Why would states honour the obligations in such treaties or conventions when (subject to their provisions also having become customary international law) a sovereign state can revoke such convention and no longer abide by it? The answer is in the customary obligation of states to abide by their undertakings. There are also treaties that seek to encapsulate existing law and/or practice or govern the way in which states apply their obligations such as the 1969 Vienna Convention on the Law of Treaties. It its preamble the Convention notes “that the principles of free consent and of good faith and the pacta sunt servanda rule are universally recognized” (“pacta sunt servanda” = treaties ought to be respected) and makes it clear that “the present Convention applies to treaties between States” (Art.1). Moreover, although the Convention does not apply to international agreements concluded between States and other subjects of international law or between such other subjects of international law, or to international agreements which are not in written form it states specifically that this does not affect the legal force of such agreements. It is under this Convention, for example, that if you or I are detained by a foreign power then it is obliged to give us consular access. Although only about half the states in the world are parties to it the provisions are, nevertheless, regarded as being customary law applicable to all.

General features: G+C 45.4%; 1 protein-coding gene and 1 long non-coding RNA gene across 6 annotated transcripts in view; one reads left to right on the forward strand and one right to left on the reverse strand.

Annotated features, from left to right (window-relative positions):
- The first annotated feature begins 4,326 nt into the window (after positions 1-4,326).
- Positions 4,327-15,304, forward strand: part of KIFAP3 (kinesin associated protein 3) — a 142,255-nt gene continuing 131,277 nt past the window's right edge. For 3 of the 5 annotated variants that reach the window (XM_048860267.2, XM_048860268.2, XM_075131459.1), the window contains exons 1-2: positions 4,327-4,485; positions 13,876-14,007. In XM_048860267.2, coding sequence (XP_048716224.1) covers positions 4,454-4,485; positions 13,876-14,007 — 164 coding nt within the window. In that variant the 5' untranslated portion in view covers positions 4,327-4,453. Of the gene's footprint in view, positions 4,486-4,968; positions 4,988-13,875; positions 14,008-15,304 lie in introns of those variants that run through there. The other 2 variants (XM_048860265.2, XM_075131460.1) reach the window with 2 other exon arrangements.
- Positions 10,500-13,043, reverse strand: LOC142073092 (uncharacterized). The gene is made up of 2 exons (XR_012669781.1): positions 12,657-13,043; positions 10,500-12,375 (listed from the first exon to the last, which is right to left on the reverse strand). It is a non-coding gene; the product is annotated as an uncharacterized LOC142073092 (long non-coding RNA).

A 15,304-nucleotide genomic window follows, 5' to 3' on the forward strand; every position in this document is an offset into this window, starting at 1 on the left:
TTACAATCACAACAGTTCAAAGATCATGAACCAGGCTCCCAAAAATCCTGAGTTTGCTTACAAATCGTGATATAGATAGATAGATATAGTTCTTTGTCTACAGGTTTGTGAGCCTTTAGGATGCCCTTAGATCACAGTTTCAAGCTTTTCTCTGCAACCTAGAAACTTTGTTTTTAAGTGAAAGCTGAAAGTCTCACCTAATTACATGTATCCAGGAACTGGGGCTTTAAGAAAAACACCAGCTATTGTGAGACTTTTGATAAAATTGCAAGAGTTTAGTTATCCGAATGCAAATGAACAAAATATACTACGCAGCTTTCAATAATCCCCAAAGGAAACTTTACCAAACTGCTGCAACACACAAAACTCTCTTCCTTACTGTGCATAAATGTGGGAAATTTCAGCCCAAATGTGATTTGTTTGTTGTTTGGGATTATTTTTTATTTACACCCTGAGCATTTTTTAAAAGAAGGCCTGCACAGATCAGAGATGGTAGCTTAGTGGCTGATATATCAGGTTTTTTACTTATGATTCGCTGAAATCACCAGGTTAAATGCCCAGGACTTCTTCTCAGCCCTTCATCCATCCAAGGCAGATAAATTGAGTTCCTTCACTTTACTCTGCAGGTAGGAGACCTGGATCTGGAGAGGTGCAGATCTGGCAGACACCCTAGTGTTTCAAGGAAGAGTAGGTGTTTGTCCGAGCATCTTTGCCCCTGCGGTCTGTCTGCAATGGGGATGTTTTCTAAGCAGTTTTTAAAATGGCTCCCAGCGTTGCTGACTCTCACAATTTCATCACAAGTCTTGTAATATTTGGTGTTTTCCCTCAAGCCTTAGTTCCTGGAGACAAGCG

We should remember also that many treaties are not there to encapsulate universally applicable norms on human or state behaviour but are bilateral or multilateral ones between states regulating the trade between them or the supply of materials and products such as energy.

The strength of practice

There have evolved many practices which may not have the strength of international law but will carry weight in determining whether or not a state is abiding by general principles – such as open trials at which a defendant is allowed representation and the ability to give evidence on their behalf. Some of these, of course, such as the right to life, are enshrined in the European Convention of Human Rights or emanate from the Universal Declaration of Human Rights, the legal effect of the latter being set out on the UN Human Rights Commissioner’s website: “The Declaration is not, in itself, a legally binding instrument. However, it contains a series of principles and rights that are based on human rights standards enshrined in other international instruments that are legally binding – such as the International Covenant on Civil and Political Rights. Moreover, the Declaration was adopted by consensus by the General Assembly and therefore represents a very strong commitment by States to its implementation. States are increasingly considering adopting the Declaration as binding national legislation.”